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We make combinations of 4 distinct numbers (without repetition) out of $[1..20]$ integer range.

We need to identify minimal (in terms of number of 4-combinations) combination sets which cover all $190$ pairs in that range (numbers in $[1..20]$ range make $binomial(20,2)$ pairs).

It means that each 4-numbers combination shall contain such 6 pairs that were absent in all previously chosen 4-numbers combinations.

Given 190 pairs in total and that each 4-numbers combination has exactly 6 pairs, $190/6$ = 32 4-numbers combinations guarantee that we covered all pairs - it means that there is such a 32-combination set that if we have it, then whatever 4 numbers are given from the range, our set is 100% to contain at least 1 pair (out of 6 pairs from the given 4 numbers).

I need an algorithm helping to generate such sets and I'd like to understand how many such sets can I make and what I can vary:

there are $binomial(20,4) = 4845$ total 4-number combiantions so there could be $4845 / 32$ = 151 such sets.

Here are all those 190 pairs:

[1, 2]
[1, 3]
[1, 4]
[1, 5]
[1, 6]
[1, 7]
[1, 8]
[1, 9]
[1, 10]
[1, 11]
[1, 12]
[1, 13]
[1, 14]
[1, 15]
[1, 16]
[1, 17]
[1, 18]
[1, 19]
[1, 20]
[2, 3]
[2, 4]
[2, 5]
[2, 6]
[2, 7]
[2, 8]
[2, 9]
[2, 10]
[2, 11]
[2, 12]
[2, 13]
[2, 14]
[2, 15]
[2, 16]
[2, 17]
[2, 18]
[2, 19]
[2, 20]
[3, 4]
[3, 5]
[3, 6]
[3, 7]
[3, 8]
[3, 9]
[3, 10]
[3, 11]
[3, 12]
[3, 13]
[3, 14]
[3, 15]
[3, 16]
[3, 17]
[3, 18]
[3, 19]
[3, 20]
[4, 5]
[4, 6]
[4, 7]
[4, 8]
[4, 9]
[4, 10]
[4, 11]
[4, 12]
[4, 13]
[4, 14]
[4, 15]
[4, 16]
[4, 17]
[4, 18]
[4, 19]
[4, 20]
[5, 6]
[5, 7]
[5, 8]
[5, 9]
[5, 10]
[5, 11]
[5, 12]
[5, 13]
[5, 14]
[5, 15]
[5, 16]
[5, 17]
[5, 18]
[5, 19]
[5, 20]
[6, 7]
[6, 8]
[6, 9]
[6, 10]
[6, 11]
[6, 12]
[6, 13]
[6, 14]
[6, 15]
[6, 16]
[6, 17]
[6, 18]
[6, 19]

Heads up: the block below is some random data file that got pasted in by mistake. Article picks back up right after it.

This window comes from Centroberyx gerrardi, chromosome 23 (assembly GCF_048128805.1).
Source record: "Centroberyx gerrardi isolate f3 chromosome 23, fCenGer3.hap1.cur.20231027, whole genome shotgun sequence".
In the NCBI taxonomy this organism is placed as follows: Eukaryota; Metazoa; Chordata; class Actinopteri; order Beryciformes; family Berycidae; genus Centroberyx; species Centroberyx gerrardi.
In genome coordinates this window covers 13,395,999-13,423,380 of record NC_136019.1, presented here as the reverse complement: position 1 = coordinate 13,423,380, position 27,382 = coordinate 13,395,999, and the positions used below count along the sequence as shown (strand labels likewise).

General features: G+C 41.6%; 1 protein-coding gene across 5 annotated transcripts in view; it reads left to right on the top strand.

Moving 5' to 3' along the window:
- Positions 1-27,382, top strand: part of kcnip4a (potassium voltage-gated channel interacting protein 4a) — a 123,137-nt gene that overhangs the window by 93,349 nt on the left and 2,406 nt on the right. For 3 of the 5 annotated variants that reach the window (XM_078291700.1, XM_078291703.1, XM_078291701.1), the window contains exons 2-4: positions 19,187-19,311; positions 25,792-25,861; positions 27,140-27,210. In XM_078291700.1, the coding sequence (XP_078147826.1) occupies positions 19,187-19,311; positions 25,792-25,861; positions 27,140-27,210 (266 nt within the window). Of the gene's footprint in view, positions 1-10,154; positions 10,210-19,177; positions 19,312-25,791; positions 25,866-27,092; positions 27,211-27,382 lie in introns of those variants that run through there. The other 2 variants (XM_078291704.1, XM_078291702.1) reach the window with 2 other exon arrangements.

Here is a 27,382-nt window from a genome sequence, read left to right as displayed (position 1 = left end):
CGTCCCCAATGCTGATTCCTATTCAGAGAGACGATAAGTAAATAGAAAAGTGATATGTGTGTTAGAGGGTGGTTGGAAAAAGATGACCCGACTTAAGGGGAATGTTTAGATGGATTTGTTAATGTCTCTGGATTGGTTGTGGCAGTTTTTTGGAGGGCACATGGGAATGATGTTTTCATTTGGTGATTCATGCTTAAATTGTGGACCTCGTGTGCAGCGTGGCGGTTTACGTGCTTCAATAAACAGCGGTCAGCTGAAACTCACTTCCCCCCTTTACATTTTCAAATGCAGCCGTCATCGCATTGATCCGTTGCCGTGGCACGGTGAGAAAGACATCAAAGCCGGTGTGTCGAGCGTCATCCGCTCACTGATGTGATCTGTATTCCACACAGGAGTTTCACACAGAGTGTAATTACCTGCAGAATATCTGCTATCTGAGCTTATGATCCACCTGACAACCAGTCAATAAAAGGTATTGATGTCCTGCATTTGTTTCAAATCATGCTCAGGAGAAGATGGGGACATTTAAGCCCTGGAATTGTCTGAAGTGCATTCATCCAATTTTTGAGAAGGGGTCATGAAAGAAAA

[6, 20]
[7, 8]
[7, 9]
[7, 10]
[7, 11]
[7, 12]
[7, 13]
[7, 14]
[7, 15]
[7, 16]
[7, 17]
[7, 18]
[7, 19]
[7, 20]
[8, 9]
[8, 10]
[8, 11]
[8, 12]
[8, 13]
[8, 14]
[8, 15]
[8, 16]
[8, 17]
[8, 18]
[8, 19]
[8, 20]
[9, 10]
[9, 11]
[9, 12]
[9, 13]
[9, 14]
[9, 15]
[9, 16]
[9, 17]
[9, 18]
[9, 19]
[9, 20]
[10, 11]
[10, 12]
[10, 13]
[10, 14]
[10, 15]
[10, 16]
[10, 17]
[10, 18]
[10, 19]
[10, 20]
[11, 12]
[11, 13]
[11, 14]
[11, 15]
[11, 16]
[11, 17]
[11, 18]
[11, 19]
[11, 20]
[12, 13]
[12, 14]
[12, 15]
[12, 16]
[12, 17]
[12, 18]
[12, 19]
[12, 20]
[13, 14]
[13, 15]
[13, 16]
[13, 17]
[13, 18]
[13, 19]
[13, 20]
[14, 15]
[14, 16]
[14, 17]
[14, 18]
[14, 19]
[14, 20]
[15, 16]
[15, 17]
[15, 18]
[15, 19]
[15, 20]
[16, 17]
[16, 18]
[16, 19]
[16, 20]
[17, 18]
[17, 19]
[17, 20]
[18, 19]
[18, 20]
[19, 20]
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You want to solve what is sometimes called the $(n,4,2)$ design cover problem.

This problem was settled in a series of two papers by W.H MIlls.

paper 1

paper 2

As you can see the result is that $C(n,4,2) = \lceil \frac{n}{4} \lceil \frac{n-1}{3} \rceil \rceil$ for all $n$ except $7,9,10$ and $19$.

We hence conclude the minimum number of sets we can have is $\lceil 5 \times 7 \rceil=35$

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There is no such set of $32$ subsets of $\{1,\ldots,20\}$. Such a set would contain $32\times\binom{4}{2}=192$ pairs, and hence to contain all $\binom{20}{2}=190$ pairs there are at most two pairs that are included more than once. Hence there is an element such that all pairs containing it are included precisely once. There are of course $19$ pairs in $\{1,\ldots,20\}$ containing it. But the number of pairs from the $32$ sets containing it is a multiple of $3$; for each of the $32$ sets containing it there are three pairs, and by assumption/construction they are all distinct. A contradiction; no such collection of $32$ sets exists.

————————————————-

Your argument implicitly assumes that any $6$ pairs from $\{1,\ldots,20\}$ can be obtained as the set of pairs from a $4$-tuple, but this is of course not true.

The argument above shows that each element must be contained in at least $7$ sets, and hence that you will need at least $35$ sets.

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